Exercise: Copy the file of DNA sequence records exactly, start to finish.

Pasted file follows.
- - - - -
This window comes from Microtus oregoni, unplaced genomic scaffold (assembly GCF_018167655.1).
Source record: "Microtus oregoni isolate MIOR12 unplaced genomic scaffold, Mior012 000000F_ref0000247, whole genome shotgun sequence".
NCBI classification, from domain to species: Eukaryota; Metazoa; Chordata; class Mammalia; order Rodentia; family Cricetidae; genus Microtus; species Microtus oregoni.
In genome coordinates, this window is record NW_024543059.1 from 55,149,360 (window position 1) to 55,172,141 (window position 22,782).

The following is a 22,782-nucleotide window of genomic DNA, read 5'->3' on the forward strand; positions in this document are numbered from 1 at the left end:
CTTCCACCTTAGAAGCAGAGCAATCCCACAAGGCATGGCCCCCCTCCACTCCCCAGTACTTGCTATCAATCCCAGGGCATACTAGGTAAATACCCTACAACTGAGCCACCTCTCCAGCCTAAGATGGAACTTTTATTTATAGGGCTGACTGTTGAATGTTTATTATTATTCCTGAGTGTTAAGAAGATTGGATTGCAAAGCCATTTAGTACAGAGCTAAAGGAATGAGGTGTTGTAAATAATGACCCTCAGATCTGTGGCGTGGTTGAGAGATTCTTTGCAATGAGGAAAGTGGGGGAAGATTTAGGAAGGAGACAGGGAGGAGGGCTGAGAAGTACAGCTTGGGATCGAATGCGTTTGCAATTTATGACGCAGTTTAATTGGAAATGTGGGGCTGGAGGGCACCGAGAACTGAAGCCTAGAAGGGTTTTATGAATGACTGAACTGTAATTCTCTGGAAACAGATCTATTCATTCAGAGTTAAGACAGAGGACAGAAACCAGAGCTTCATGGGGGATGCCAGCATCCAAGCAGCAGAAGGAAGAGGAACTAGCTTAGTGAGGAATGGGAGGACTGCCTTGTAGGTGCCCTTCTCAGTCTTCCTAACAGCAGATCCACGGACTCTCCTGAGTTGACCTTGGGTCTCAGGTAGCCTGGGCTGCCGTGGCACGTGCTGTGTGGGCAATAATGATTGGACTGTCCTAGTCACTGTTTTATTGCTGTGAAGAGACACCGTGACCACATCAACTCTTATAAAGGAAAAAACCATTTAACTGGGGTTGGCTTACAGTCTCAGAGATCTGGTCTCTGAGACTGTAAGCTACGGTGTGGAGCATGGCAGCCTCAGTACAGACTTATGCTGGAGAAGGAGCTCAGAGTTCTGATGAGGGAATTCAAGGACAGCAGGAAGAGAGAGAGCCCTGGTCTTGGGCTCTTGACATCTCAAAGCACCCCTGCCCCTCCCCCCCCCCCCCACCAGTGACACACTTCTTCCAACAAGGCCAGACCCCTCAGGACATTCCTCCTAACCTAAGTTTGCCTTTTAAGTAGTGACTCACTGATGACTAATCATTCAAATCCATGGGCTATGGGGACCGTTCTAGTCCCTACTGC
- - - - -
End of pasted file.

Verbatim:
This window comes from Microtus oregoni, unplaced genomic scaffold (assembly GCF_018167655.1).
Source record: "Microtus oregoni isolate MIOR12 unplaced genomic scaffold, Mior012 000000F_ref0000247, whole genome shotgun sequence".
NCBI classification, from domain to species: Eukaryota; Metazoa; Chordata; class Mammalia; order Rodentia; family Cricetidae; genus Microtus; species Microtus oregoni.
In genome coordinates, this window is record NW_024543059.1 from 55,149,360 (window position 1) to 55,172,141 (window position 22,782).

The following is a 22,782-nucleotide window of genomic DNA, read 5'->3' on the forward strand; positions in this document are numbered from 1 at the left end:
CTTCCACCTTAGAAGCAGAGCAATCCCACAAGGCATGGCCCCCCTCCACTCCCCAGTACTTGCTATCAATCCCAGGGCATACTAGGTAAATACCCTACAACTGAGCCACCTCTCCAGCCTAAGATGGAACTTTTATTTATAGGGCTGACTGTTGAATGTTTATTATTATTCCTGAGTGTTAAGAAGATTGGATTGCAAAGCCATTTAGTACAGAGCTAAAGGAATGAGGTGTTGTAAATAATGACCCTCAGATCTGTGGCGTGGTTGAGAGATTCTTTGCAATGAGGAAAGTGGGGGAAGATTTAGGAAGGAGACAGGGAGGAGGGCTGAGAAGTACAGCTTGGGATCGAATGCGTTTGCAATTTATGACGCAGTTTAATTGGAAATGTGGGGCTGGAGGGCACCGAGAACTGAAGCCTAGAAGGGTTTTATGAATGACTGAACTGTAATTCTCTGGAAACAGATCTATTCATTCAGAGTTAAGACAGAGGACAGAAACCAGAGCTTCATGGGGGATGCCAGCATCCAAGCAGCAGAAGGAAGAGGAACTAGCTTAGTGAGGAATGGGAGGACTGCCTTGTAGGTGCCCTTCTCAGTCTTCCTAACAGCAGATCCACGGACTCTCCTGAGTTGACCTTGGGTCTCAGGTAGCCTGGGCTGCCGTGGCACGTGCTGTGTGGGCAATAATGATTGGACTGTCCTAGTCACTGTTTTATTGCTGTGAAGAGACACCGTGACCACATCAACTCTTATAAAGGAAAAAACCATTTAACTGGGGTTGGCTTACAGTCTCAGAGATCTGGTCTCTGAGACTGTAAGCTACGGTGTGGAGCATGGCAGCCTCAGTACAGACTTATGCTGGAGAAGGAGCTCAGAGTTCTGATGAGGGAATTCAAGGACAGCAGGAAGAGAGAGAGCCCTGGTCTTGGGCTCTTGACATCTCAAAGCACCCCTGCCCCTCCCCCCCCCCCCCACCAGTGACACACTTCTTCCAACAAGGCCAGACCCCTCAGGACATTCCTCCTAACCTAAGTTTGCCTTTTAAGTAGTGACTCACTGATGACTAATCATTCAAATCCATGGGCTATGGGGACCGTTCTAGTCCCTACTGC